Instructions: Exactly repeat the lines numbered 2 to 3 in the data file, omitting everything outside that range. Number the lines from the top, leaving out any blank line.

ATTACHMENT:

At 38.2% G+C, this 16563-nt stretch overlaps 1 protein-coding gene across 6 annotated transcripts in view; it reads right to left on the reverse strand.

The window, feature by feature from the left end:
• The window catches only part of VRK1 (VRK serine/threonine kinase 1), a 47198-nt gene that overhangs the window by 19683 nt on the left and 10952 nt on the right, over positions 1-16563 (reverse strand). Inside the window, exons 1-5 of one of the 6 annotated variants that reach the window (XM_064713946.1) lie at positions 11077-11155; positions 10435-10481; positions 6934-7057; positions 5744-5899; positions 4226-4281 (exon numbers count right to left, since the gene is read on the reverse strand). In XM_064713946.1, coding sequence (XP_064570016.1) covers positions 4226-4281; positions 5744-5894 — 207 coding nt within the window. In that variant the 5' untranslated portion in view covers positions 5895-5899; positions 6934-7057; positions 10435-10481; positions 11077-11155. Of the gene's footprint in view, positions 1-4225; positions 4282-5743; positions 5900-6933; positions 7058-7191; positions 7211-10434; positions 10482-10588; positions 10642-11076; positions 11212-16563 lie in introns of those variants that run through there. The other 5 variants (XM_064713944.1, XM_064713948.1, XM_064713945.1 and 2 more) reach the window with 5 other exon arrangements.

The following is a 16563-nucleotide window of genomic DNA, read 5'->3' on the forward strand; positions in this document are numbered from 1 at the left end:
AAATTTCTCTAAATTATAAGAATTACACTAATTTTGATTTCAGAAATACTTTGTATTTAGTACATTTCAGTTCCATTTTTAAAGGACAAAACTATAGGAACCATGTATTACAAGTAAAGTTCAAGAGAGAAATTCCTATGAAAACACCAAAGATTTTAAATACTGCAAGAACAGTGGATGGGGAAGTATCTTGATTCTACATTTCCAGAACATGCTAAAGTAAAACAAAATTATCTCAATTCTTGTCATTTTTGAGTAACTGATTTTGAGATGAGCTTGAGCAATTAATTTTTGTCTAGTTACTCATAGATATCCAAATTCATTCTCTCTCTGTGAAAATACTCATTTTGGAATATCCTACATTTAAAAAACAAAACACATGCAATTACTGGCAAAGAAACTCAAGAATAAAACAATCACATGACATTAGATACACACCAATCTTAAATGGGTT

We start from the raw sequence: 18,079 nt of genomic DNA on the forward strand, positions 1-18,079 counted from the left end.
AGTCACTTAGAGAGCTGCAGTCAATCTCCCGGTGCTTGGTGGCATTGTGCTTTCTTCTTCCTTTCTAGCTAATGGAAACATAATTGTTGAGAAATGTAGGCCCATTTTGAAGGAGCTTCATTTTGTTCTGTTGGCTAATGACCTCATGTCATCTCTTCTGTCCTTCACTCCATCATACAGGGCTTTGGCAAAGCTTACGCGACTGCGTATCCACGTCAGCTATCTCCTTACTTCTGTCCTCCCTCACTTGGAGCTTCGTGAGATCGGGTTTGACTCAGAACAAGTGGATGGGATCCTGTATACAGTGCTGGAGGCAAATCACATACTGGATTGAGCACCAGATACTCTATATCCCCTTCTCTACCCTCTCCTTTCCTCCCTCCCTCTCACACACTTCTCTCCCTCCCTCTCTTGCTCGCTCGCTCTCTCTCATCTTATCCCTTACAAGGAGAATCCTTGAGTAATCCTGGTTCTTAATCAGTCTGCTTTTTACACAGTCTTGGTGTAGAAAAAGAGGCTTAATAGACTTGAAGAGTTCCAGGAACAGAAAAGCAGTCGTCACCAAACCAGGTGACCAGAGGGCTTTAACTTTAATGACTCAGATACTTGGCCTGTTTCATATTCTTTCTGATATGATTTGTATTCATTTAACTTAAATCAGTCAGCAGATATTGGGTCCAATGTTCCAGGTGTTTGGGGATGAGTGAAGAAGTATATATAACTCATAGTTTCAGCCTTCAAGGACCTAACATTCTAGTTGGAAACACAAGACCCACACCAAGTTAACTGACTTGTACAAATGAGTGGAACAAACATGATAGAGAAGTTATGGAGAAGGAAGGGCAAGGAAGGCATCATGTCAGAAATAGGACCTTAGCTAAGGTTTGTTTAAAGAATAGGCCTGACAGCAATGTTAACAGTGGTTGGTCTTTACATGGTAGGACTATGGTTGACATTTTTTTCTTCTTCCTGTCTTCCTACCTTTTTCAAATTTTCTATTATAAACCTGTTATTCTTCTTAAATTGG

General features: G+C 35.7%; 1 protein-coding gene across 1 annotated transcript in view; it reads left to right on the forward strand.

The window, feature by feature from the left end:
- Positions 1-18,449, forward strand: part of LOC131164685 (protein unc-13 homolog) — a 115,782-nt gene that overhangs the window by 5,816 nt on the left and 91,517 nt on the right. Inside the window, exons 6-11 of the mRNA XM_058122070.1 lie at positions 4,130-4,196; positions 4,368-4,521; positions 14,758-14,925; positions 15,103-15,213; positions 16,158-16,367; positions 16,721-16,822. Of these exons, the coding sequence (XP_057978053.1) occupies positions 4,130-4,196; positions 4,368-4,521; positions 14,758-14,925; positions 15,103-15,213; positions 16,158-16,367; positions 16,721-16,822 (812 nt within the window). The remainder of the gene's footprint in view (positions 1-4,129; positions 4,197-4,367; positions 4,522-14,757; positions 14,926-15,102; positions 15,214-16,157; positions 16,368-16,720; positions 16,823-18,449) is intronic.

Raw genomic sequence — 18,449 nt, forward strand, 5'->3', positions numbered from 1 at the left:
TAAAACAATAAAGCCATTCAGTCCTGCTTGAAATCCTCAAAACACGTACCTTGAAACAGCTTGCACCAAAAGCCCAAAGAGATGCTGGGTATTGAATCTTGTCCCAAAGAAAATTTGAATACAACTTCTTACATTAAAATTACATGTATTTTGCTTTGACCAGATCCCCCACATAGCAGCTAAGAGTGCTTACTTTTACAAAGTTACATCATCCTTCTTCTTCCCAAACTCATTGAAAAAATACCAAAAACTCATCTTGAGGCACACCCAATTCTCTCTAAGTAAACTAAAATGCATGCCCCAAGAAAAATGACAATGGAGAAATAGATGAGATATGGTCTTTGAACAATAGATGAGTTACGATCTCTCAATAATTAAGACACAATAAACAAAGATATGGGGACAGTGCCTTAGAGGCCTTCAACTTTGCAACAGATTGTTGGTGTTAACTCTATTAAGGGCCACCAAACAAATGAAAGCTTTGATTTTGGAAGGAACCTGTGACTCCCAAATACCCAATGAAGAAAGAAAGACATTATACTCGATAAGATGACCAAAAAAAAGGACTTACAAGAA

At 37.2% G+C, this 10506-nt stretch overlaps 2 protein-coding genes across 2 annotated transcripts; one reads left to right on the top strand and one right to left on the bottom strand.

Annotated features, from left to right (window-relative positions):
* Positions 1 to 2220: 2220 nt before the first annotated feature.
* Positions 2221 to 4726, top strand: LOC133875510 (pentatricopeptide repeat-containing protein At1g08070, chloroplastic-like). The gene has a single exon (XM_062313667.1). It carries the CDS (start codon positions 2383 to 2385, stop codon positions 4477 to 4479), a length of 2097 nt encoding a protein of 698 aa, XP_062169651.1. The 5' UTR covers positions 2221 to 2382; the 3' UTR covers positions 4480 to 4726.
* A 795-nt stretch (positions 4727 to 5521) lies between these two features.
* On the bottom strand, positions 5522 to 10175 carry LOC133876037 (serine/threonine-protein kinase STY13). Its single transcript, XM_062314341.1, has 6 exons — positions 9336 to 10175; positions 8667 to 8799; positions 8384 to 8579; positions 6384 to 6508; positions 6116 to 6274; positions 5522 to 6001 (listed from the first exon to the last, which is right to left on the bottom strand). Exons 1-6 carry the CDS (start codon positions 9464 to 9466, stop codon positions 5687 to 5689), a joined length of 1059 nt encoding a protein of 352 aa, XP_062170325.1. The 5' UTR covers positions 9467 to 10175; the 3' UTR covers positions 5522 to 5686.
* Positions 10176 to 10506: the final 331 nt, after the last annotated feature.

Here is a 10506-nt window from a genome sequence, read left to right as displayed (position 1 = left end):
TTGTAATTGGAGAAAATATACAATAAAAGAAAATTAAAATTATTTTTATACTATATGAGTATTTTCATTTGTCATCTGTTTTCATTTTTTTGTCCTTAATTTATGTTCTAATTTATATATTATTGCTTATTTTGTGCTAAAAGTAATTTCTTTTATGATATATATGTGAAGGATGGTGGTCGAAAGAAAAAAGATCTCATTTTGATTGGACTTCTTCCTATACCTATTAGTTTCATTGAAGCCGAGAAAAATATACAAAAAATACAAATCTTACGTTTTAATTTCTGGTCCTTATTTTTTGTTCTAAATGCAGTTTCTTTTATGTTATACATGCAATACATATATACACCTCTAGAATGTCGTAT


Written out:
The window, feature by feature from the left end:
• The window catches only part of VRK1 (VRK serine/threonine kinase 1), a 47198-nt gene that overhangs the window by 19683 nt on the left and 10952 nt on the right, over positions 1-16563 (reverse strand). Inside the window, exons 1-5 of one of the 6 annotated variants that reach the window (XM_064713946.1) lie at positions 11077-11155; positions 10435-10481; positions 6934-7057; positions 5744-5899; positions 4226-4281 (exon numbers count right to left, since the gene is read on the reverse strand). In XM_064713946.1, coding sequence (XP_064570016.1) covers positions 4226-4281; positions 5744-5894 — 207 coding nt within the window. In that variant the 5' untranslated portion in view covers positions 5895-5899; positions 6934-7057; positions 10435-10481; positions 11077-11155. Of the gene's footprint in view, positions 1-4225; positions 4282-5743; positions 5900-6933; positions 7058-7191; positions 7211-10434; positions 10482-10588; positions 10642-11076; positions 11212-16563 lie in introns of those variants that run through there. The other 5 variants (XM_064713944.1, XM_064713948.1, XM_064713945.1 and 2 more) reach the window with 5 other exon arrangements.